The American promoter recovered his truck separately. Another truck owner relocated to Colombia, where he apparently still does shows today (Godzilla). Darren managed to obtain a lien on the American promoter’s truck, but he says he hasn’t seen any money from that.
Darren stayed in Colombia long enough for me to see him when my Peruvian wife and I went on a six-week trip there in late 2012 (including honeymoon), over a year after he got his trucks. He was trying to recover some of the tax bill from the shippers whose lack of due diligence he believed bore legal responsibility for the high storage costs.
Darren kept the Sin City Crusher in storage with a friend in Texas. Darren says this friend started using the truck in shows, unbeknownst to him. The Sin City Crusher was ultimately burned beyond repair at a show in Wyoming. Darren suspects foul play. From the little I’ve seen of this industry, I wouldn’t be surprised.
Monster trucks run on methanol, a key testing agent for cocaine purity which is also useful in washing impurities out of freshly produced cocaine. Apparently it’s a tightly controlled item in Colombia, but legally owning monster trucks would allow someone to buy as much as they claim is needed to produce monster truck shows.
During the time I knew Darren, he learned to avoid mentioning the methanol angle to authorities when telling his story. Keeping it a clean, tidy swindle for assets was more convincing.
The Costa Rica Template
Now, for an expert take on international logistics and customs clearance, let’s hear from our old friend Rafael Stumbo Tarasco of Air Mail Costa Rica:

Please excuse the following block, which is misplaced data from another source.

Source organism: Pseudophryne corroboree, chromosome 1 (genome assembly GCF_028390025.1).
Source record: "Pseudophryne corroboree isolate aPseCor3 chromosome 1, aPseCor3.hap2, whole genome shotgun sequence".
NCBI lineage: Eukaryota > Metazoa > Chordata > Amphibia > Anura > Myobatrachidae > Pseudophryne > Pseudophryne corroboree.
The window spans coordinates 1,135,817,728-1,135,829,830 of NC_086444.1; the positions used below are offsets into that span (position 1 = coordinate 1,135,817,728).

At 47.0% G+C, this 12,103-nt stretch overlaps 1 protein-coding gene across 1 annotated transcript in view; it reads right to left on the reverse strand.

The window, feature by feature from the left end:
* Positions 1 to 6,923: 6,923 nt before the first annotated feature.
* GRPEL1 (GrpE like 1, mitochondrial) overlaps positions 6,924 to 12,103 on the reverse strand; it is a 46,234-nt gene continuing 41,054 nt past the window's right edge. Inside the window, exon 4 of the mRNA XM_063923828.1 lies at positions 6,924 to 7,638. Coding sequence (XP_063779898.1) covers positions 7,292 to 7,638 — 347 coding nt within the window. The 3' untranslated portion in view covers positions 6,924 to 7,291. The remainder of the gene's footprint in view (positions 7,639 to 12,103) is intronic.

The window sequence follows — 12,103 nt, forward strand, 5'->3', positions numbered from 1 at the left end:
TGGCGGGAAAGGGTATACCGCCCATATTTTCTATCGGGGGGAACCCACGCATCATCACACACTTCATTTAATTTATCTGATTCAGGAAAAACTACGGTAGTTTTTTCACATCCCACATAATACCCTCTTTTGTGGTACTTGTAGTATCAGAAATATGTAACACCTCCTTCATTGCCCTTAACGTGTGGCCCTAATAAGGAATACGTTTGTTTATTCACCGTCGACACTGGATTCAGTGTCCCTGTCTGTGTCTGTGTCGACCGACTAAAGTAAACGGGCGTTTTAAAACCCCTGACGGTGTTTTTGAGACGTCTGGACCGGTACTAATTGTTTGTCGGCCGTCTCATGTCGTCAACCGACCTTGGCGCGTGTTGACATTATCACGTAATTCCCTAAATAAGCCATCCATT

Intent to commit fraud is difficult to prove but that does not preclude individuals taking advantage of the situation every step of the way. This adds up to exorbitant storage fees, missed delivery dates and fines, which combined can lead to vehicles being seized or sold after being declared abandoned or operating on an expired permit.
It would not be fair to pass judgement on any individual player, but anything that could go wrong most certainly would in this scenario with the players involved. It’s difficult for a first-time international shipper to grasp just how much good faith is required to make a transaction go smoothly. When everyone is acting in good faith, not a problem. But all it takes is one bad actor in the chain to kick off an opportunistic reaction from everyone in the process.
More common than stealing assets are schemes to milk the shipper. Or as we say here in Costa Rica, “make sausage.”
I once dealt with a Texas beef producer who had invested almost $1 million here in Costa Rica in a steakhouse, deli, gourmet butcher shop and a New York-style pizzeria. He was looking for an English-speaking logistics company who could provide door-to-door service to sort out all the headaches he was having with customs.